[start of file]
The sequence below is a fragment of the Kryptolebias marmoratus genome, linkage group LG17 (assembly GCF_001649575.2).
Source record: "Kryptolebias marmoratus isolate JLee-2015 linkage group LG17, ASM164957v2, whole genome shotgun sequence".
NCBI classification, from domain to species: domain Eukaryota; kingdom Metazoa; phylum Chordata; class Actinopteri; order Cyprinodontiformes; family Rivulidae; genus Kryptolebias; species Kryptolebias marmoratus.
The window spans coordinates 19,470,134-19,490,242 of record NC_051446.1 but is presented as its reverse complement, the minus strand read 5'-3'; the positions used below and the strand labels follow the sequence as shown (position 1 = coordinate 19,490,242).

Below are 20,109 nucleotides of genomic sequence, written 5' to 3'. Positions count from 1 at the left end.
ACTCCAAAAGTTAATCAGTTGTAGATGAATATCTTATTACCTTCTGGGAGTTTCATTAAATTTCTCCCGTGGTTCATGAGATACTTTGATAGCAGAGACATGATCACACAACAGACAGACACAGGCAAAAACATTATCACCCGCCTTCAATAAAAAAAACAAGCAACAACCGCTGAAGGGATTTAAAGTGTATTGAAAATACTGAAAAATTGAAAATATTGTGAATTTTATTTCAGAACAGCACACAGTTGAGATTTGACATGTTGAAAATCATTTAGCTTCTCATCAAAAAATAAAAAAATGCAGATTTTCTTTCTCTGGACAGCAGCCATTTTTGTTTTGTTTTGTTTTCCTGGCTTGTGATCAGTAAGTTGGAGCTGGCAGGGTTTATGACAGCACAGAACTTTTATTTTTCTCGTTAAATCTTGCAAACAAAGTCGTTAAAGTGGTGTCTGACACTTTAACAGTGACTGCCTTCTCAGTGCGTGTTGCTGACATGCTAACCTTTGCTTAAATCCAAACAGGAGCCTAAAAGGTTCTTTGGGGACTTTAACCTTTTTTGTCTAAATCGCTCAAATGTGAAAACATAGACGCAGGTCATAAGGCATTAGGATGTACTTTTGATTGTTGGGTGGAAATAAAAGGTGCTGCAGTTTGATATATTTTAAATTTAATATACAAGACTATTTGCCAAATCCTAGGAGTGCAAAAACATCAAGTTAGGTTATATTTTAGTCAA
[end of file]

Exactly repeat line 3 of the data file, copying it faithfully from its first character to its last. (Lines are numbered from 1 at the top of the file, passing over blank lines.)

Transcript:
NCBI classification, from domain to species: domain Eukaryota; kingdom Metazoa; phylum Chordata; class Actinopteri; order Cyprinodontiformes; family Rivulidae; genus Kryptolebias; species Kryptolebias marmoratus.